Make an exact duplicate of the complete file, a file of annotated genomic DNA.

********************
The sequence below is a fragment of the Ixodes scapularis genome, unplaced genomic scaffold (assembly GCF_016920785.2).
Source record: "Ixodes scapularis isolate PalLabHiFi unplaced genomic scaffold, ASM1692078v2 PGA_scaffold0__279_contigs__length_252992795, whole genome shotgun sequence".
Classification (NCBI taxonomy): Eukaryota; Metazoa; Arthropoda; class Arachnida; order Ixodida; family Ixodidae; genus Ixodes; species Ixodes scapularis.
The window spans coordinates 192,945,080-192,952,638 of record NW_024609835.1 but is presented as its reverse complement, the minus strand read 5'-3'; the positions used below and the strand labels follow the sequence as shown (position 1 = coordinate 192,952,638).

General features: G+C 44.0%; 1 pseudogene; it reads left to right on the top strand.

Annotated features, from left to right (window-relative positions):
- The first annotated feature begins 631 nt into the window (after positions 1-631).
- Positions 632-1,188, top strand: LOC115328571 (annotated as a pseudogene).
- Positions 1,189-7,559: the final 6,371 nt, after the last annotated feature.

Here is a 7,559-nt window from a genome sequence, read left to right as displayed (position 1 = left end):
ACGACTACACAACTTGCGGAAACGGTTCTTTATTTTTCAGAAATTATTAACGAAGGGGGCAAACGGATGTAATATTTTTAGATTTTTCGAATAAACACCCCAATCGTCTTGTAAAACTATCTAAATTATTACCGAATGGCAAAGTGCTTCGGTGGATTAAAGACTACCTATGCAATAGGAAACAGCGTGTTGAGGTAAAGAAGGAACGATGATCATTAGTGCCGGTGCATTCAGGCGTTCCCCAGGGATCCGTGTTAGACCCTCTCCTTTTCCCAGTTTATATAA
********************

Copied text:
The sequence below is a fragment of the Ixodes scapularis genome, unplaced genomic scaffold (assembly GCF_016920785.2).
Source record: "Ixodes scapularis isolate PalLabHiFi unplaced genomic scaffold, ASM1692078v2 PGA_scaffold0__279_contigs__length_252992795, whole genome shotgun sequence".
Classification (NCBI taxonomy): Eukaryota; Metazoa; Arthropoda; class Arachnida; order Ixodida; family Ixodidae; genus Ixodes; species Ixodes scapularis.
The window spans coordinates 192,945,080-192,952,638 of record NW_024609835.1 but is presented as its reverse complement, the minus strand read 5'-3'; the positions used below and the strand labels follow the sequence as shown (position 1 = coordinate 192,952,638).

General features: G+C 44.0%; 1 pseudogene; it reads left to right on the top strand.

Annotated features, from left to right (window-relative positions):
- The first annotated feature begins 631 nt into the window (after positions 1-631).
- Positions 632-1,188, top strand: LOC115328571 (annotated as a pseudogene).
- Positions 1,189-7,559: the final 6,371 nt, after the last annotated feature.

Here is a 7,559-nt window from a genome sequence, read left to right as displayed (position 1 = left end):
ACGACTACACAACTTGCGGAAACGGTTCTTTATTTTTCAGAAATTATTAACGAAGGGGGCAAACGGATGTAATATTTTTAGATTTTTCGAATAAACACCCCAATCGTCTTGTAAAACTATCTAAATTATTACCGAATGGCAAAGTGCTTCGGTGGATTAAAGACTACCTATGCAATAGGAAACAGCGTGTTGAGGTAAAGAAGGAACGATGATCATTAGTGCCGGTGCATTCAGGCGTTCCCCAGGGATCCGTGTTAGACCCTCTCCTTTTCCCAGTTTATATAA